Whitesburg KY
Clear
Clear
55°F
 

Tips on seed catalogues and healthy tomatoes

Points East

For those of you who want to save paper and who don’t want to spend many hours reading every sentence of several dozen seed catalogues, several readers have asked me to list the top three or four that I absolutely can’t live without.

If I had to choose just one, It would be Twilley’s. They have the widest variety of sweet corn on the market along with numerous other vegetables that can’t be found elsewhere. Then I would sneak around and get copies of Totally Tomatoes, Shumway’s and Baker’s Creek Heirlooms. You can Google all four and get free paper copies if you hurry.

I will also be ordering Giant Syrian tomato seeds from Reimer’s Seeds, a company that does not publish a paper catalogue but is the only source of Giant Syrian seeds I’ve ever run across. The seeds are pricey, about $10 per dozen including postage, but they are my favorite tasting tomato of all time. I have no idea why they are called giants because they are not nearly as large as other varieties we grow. They do have a giant taste and very few seeds.

Speaking of tomatoes, I gave up trying to grow tomatoes that meet the standards of true organic gardening years ago. There are well over a dozen fungal diseases that can wipe out a tomato crop almost overnight. I, personally, subscribe to the old theory that an ounce of prevention is worth a pound of cure. Over the last two decades I have tried at least a dozen different fungicides, but I have not found anything that will work on powdery mildew, the various wilts, leaf curls and socalled blights that works as well as Dithane M45. I use it every two weeks and rarely have any of those symptoms of those diseases. It also works well on plants that are already diseased.

A six-ounce bottle on Ebay costs $17.77 including shipping and one bottle lasts me two years for 36 and up to 50 plants. I usually share some with friends and neighbors. A little bit if this stuff goes a long way.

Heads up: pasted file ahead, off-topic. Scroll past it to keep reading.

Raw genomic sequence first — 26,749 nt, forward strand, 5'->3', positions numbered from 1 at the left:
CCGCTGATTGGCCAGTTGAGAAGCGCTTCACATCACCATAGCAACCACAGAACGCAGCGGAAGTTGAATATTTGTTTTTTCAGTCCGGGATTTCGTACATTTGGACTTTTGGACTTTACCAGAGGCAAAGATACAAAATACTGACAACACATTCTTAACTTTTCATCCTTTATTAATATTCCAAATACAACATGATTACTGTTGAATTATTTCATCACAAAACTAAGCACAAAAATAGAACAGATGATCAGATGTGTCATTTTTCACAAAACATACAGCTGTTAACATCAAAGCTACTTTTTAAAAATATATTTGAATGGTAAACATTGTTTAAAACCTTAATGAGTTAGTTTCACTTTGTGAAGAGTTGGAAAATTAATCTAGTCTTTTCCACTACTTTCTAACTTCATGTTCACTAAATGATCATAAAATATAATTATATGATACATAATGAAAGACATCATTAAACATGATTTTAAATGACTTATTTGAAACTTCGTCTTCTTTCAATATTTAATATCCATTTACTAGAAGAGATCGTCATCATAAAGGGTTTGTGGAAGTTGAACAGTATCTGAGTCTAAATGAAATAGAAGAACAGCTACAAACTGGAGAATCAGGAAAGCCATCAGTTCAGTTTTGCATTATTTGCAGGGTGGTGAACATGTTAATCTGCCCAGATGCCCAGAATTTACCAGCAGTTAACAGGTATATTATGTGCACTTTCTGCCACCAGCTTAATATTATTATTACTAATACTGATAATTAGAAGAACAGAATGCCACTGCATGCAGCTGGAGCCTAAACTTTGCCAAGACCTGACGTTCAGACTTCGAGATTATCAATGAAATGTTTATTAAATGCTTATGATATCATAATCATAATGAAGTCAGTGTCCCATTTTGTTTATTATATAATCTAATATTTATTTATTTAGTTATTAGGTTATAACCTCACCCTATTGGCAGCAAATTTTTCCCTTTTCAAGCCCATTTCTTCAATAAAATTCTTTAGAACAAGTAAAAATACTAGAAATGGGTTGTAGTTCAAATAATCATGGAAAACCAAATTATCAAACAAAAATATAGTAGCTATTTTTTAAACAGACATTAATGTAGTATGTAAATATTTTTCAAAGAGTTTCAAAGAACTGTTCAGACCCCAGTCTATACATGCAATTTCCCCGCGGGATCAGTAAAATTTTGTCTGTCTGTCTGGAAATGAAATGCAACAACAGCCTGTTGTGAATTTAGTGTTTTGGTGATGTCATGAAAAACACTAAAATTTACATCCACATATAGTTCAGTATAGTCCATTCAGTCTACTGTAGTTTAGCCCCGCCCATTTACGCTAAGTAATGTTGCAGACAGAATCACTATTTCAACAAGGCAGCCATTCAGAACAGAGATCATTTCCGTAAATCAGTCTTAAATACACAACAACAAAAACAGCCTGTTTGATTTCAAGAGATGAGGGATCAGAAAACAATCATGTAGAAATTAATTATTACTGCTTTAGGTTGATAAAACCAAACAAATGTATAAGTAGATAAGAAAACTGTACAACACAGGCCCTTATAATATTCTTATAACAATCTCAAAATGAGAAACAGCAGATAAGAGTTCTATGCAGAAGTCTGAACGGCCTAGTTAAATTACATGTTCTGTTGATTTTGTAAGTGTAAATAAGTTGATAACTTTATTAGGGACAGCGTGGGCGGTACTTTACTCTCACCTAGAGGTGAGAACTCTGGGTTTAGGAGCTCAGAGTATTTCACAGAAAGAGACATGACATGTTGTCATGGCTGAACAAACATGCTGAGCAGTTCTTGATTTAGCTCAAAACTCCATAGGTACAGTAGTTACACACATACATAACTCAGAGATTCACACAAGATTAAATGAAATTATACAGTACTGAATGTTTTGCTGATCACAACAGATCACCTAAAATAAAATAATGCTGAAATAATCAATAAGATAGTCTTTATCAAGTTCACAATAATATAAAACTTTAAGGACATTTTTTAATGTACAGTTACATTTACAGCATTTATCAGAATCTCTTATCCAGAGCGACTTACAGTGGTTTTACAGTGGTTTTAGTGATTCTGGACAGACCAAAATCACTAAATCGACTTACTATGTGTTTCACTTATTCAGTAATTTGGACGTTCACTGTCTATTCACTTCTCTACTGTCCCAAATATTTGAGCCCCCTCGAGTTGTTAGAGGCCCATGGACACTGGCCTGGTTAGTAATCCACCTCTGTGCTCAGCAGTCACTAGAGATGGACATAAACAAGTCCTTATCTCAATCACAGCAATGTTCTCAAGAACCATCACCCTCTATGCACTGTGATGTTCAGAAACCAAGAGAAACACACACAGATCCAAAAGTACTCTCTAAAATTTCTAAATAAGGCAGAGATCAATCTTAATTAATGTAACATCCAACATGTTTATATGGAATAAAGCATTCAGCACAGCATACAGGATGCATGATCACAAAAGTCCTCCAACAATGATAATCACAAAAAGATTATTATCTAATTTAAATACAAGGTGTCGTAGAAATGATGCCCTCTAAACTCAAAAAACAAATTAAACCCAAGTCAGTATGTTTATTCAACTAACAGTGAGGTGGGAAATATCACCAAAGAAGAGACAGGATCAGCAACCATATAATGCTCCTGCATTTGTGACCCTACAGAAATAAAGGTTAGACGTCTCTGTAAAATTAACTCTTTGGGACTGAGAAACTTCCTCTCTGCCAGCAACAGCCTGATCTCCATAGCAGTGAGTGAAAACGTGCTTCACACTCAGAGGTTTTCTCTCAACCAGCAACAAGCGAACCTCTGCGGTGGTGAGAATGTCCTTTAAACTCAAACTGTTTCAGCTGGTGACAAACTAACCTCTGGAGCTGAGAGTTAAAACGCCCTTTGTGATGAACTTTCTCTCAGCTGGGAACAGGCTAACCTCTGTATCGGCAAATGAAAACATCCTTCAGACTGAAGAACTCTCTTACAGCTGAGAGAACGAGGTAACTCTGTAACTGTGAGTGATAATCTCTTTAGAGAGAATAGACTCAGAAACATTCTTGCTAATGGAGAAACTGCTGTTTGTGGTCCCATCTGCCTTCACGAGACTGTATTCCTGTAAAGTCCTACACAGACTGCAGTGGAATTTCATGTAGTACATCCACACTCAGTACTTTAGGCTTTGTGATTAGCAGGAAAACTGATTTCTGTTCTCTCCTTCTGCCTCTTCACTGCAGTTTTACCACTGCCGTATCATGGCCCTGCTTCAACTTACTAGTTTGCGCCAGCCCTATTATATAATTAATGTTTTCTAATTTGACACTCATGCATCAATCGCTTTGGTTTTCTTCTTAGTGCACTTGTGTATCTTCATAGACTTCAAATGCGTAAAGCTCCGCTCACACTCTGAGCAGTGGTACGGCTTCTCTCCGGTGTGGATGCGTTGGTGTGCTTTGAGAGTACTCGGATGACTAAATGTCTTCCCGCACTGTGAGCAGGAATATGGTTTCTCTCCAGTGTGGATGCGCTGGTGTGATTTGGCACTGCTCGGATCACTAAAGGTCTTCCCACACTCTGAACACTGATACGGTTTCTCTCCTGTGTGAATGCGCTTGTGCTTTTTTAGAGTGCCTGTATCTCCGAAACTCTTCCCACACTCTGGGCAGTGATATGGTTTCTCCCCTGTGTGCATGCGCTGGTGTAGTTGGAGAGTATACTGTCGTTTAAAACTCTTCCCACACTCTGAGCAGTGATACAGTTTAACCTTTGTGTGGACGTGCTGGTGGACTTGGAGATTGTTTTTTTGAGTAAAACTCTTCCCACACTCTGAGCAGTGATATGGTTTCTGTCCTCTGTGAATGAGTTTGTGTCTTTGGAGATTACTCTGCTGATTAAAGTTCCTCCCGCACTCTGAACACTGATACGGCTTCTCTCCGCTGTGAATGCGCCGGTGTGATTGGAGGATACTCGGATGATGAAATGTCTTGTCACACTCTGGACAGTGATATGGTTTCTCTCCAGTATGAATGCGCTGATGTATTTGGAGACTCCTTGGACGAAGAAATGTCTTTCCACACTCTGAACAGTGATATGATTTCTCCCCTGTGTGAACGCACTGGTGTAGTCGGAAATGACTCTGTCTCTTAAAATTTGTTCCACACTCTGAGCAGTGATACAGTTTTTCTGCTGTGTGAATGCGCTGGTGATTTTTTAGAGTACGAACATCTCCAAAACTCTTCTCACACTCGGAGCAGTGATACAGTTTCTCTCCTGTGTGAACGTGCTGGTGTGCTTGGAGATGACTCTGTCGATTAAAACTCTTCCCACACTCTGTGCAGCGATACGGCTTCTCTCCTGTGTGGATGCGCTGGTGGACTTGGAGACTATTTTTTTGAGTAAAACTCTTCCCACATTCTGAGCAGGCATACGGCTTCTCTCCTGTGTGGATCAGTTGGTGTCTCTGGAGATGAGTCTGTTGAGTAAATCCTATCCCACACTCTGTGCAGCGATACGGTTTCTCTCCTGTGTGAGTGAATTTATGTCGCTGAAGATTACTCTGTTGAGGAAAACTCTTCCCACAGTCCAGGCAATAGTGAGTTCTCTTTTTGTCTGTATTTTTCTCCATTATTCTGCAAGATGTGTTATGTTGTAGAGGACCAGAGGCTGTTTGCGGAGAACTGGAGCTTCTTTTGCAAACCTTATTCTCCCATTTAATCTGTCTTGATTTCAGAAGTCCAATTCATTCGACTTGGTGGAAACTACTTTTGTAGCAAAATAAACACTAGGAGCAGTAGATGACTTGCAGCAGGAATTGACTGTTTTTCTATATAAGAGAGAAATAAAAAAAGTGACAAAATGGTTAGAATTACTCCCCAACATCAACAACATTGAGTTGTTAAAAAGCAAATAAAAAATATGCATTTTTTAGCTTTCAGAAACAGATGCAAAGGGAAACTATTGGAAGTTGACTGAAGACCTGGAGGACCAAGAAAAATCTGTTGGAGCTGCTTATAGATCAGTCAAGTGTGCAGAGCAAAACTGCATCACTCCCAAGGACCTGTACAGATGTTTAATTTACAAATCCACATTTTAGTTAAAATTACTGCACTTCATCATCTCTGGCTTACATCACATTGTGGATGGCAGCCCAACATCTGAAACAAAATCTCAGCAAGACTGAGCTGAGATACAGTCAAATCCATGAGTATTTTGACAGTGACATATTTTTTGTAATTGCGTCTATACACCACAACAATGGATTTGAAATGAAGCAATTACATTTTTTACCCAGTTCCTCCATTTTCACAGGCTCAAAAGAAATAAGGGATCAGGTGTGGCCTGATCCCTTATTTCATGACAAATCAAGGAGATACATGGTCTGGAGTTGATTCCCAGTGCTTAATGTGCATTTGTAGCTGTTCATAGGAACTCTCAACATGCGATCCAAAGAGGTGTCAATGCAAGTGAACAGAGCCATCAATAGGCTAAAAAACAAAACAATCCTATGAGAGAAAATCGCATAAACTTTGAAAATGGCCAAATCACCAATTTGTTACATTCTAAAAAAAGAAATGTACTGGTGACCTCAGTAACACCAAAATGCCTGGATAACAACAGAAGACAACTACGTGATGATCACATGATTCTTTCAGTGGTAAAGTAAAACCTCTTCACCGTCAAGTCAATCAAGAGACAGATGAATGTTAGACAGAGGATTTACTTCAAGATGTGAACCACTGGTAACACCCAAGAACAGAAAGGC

By far the most common tomato complaint is blossom end rot, which is caused by calcium deficiency as well as overwatering or underwatering. Save every eggshell you can get your hands on, crush them up and commence spreading them around the plants as soon as you put them in the ground. I buy a bag of dolomitic lime and add it to my garden soil and I can usually find garden calcium if I look hard enough. I try to water the plants once a week if they haven’t had much rain, but there’s not much you can do if it’s raining every day except pray that it slows down. It usually does.

Bottom line is that it seems virtually impossible not get a few blossom-end rotted tomatoes in my garden every year, no matter what I do. On the other hand, we grow so many that we hardly miss them. On yet another hand, we hardly ever have any end rot on plants that are grown in five-gallon or larger containers where we can control the water supply.

There simply aren’t many pleasures as nice as having three or four giant Syrian plants growing near the back doorstep, snatching a ripe one off the vine, eating it on the spot and letting the juice drip off your chin. I try to keep a couple of napkins in my shirt pockets because there truly are few things handier than pockets on a shirt.

Leave a Reply